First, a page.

I'm not here to talk about writer's block. We've all been embattled with a scene that won't materialize, or even an essay that simply needs more words we can't conjure. But I want to talk about something more existential.
I've spent most of this quarantine in a fugue state, for mostly practical reasons, but there's a spiritual, psychic weight over the whole world. As of a few days ago, I became well enough to write, a little, and that's been more frustrating than anything. Allow me to explain.
Sometimes, as a writer, I feel like I've broken through to another plane, maybe not a better one, but a different view, new topography. Occasionally, there are moments that feel like enlightenment. Writing is a practice, but its growth isn't always linear.
I feel like I'm coming out of an ice bath, like in Atomic Blonde, and things are sort of unfamiliar, and I have to fight the words onto the page. I've also penned a few short poems in my notes app half asleep, some sort of delirium, like Coleridge writing Kublai Khan, except without all that opium. I'm writing, and any writer will tell you, that's half the battle.
It's also not about quality. Am I complaining about good things now? I don't know. The fabric of reality isn't what it was. I've been thinking about the ancient Greek idea of the thread of a person's life. It feels tangled. And yeah, I'm going through some stuff. Aren't we all. I've also been thinking about Van Gogh, the way his antidepressants made him eat yellow paint, how he did his best work in the hospital, but people use him to say that pain makes better art.
I was a huge, huge Fullmetal Alchemist fan when I was younger. Still am, I guess. This isn't the post for that rant, but the manga, not the anime. I read it. I guess I've always just been Like This.
And a lot of the time I think about writing like that, and especially poetry. You start with a feeling, and you make it into something else. A lot of my early poetry, probably a lot of other peoples's too, was very literal. I could only say what was happening to me. And then, I began to understand both the importance and the technique of abstraction, of preserving the feeling but blurring out the details, like those edits people do of Hozier songs where you're in an abandoned cathedral, or by a window to the rain. Ideally, the feeling is almost unbearable, and completely stripped from its context. Maybe my writing ethos is weird. We're all just feeling our way in the dark, as far as I can tell.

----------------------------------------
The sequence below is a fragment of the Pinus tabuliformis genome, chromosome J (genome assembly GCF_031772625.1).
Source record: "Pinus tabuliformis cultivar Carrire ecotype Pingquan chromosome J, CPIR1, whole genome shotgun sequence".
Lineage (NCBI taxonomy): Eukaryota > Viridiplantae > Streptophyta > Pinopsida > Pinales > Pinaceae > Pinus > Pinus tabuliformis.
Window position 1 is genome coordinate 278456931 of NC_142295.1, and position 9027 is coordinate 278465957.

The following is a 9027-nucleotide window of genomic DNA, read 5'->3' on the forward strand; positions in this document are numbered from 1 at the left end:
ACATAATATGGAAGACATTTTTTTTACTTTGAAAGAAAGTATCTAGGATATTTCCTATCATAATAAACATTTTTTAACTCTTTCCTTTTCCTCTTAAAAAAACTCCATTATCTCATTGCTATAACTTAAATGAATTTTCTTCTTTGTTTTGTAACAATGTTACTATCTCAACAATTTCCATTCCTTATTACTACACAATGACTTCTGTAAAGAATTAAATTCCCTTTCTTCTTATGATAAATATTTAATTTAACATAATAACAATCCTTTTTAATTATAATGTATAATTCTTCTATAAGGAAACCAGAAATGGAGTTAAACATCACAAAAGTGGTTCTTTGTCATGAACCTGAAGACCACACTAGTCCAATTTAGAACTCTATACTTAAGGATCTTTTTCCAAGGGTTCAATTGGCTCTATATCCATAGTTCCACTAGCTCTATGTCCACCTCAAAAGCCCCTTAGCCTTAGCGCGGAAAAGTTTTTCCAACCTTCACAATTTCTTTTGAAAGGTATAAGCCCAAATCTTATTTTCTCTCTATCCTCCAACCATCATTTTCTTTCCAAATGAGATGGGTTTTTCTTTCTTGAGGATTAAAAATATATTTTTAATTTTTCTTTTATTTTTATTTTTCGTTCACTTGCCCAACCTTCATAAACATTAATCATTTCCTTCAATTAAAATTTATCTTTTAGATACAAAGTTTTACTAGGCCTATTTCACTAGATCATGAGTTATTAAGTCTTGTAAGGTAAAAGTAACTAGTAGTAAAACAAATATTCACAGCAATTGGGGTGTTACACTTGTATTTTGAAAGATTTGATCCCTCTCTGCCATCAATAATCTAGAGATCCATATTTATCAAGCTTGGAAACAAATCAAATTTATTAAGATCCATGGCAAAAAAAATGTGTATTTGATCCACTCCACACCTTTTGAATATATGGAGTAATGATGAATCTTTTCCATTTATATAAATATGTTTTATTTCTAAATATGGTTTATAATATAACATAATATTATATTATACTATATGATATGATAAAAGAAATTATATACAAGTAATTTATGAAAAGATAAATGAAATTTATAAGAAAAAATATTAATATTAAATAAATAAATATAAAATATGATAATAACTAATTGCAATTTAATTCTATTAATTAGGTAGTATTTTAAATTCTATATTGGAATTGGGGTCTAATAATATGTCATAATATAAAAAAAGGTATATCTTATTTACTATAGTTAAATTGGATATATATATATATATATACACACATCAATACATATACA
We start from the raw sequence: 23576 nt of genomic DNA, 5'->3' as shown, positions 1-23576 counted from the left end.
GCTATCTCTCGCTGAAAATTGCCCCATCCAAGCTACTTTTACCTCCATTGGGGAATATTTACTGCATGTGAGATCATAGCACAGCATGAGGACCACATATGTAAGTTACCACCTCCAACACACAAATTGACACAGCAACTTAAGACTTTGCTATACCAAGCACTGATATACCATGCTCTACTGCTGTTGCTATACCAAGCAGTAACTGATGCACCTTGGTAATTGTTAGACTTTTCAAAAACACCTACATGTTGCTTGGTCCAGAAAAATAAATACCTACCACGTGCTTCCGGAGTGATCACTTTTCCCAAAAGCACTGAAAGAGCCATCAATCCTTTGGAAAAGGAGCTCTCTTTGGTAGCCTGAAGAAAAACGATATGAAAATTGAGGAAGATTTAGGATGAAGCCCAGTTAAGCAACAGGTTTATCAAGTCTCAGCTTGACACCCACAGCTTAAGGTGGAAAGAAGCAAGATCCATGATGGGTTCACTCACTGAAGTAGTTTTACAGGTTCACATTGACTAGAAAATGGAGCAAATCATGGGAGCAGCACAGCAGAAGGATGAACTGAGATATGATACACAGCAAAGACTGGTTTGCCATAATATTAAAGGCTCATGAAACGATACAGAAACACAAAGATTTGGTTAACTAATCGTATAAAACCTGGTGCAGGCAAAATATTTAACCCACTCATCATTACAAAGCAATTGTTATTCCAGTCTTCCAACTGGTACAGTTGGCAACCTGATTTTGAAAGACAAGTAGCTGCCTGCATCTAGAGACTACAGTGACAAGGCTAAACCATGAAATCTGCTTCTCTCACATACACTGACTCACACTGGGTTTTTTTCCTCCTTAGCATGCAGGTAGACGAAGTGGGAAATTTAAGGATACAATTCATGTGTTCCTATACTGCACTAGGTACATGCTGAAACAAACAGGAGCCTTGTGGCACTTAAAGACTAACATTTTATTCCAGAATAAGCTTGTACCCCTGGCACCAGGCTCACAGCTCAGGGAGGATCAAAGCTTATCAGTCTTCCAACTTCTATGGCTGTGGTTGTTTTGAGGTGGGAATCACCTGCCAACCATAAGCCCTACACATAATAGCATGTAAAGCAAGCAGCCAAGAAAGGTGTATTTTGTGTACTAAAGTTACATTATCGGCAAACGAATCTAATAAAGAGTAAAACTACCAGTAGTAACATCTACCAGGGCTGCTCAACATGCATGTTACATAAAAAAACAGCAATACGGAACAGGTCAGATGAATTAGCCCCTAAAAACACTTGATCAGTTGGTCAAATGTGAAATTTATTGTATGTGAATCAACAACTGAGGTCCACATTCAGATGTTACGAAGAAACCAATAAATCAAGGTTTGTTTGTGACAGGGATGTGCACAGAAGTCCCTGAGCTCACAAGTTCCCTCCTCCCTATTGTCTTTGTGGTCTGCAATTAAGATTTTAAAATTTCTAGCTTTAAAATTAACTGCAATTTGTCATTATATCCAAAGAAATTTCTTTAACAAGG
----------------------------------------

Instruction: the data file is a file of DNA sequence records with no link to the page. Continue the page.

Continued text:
But this works for me. A lot of the time, what's going on in a poem or a life is dark. We can't all eat our paint. We can't all make suffering into a spill of sunflowers. Sometimes, the alchemy works. I'm particularly proud of Ode to Oranges, which I've talked about here, a little. It was written about some rather grim experiences, as well as a few sort of ennui soaked vignettes. But I like it as a poem, not just because it talks about things that happened to me.
Sometimes the alchemy doesn't work, though. Sometimes you're thinking about something dark, and you write a poem, and the poem is fucking dark. It's not fun. It's not something you can paste somewhere without feeling like you've smeared the inside of your brain on it. You can't read it as a poem.
I have problems knowing when things are too grim. Maybe we've all been through something that kills the mood. You know what they say. What doesn't kill you, makes you weird at parties. Sometimes a poem looks like a poem, and sometimes it looks like the wreckage of your life. There's no easy way around this.
I think there are a few problems, no matter how much I feel this way. Art can feel like a performance, even if no one's seen it. But as much as the job of art is to be interesting or entertaining to those who experience it, it's not my job to be interesting every second. And even if it were, that doesn't mean it all has to be cheerful, or profound. Sometimes life just isn't like that. Yes, it feels good to look at something clean and shining you've dredged from the mud of what you're going through, but it's not some sort of moral imperative. You're entitled to feel the way you feel, and make the art you make. Of course you are. And I always think it's better to write the poem than hold onto it. If it's something you don't want to look at, that's fine, but it's not a reason to hold it under your tongue.
Sometimes, things need time. Sometimes, a poem is too raw, but that doesn't mean it's worthless. Not every poem has to be your finest, and the first draft, or even the fifth, doesn't have to be final. Give yourself space. One day, I'll look at the pain on these pages, and I'll know how I actually want to convey it. How to take the dead thing and turn it into a meal. Art isn't easy. Sometimes it isn't even possible. The modernists thought that no one would ever be able to create beauty again. But they still made music. And now, there is still music. Just one foot in front of the other, even if it's easier said than done. I promise. -Sekhmet
There's something sort of disquieting about pigeons. I'm a New Yorker, so they're incredibly mundane to me, but if you actually start to think about them. Something eldritch, something fae. Pigeons have no fear. I wrote this while thinking about Mary Oliver and all her animal poetry, and also about the framing in some of Richard Siken's poems. What would pigeons say, anyway? Birds in poems can be a lot of things, but in this case I wanted to capture their weird, wise, uneasy energy.
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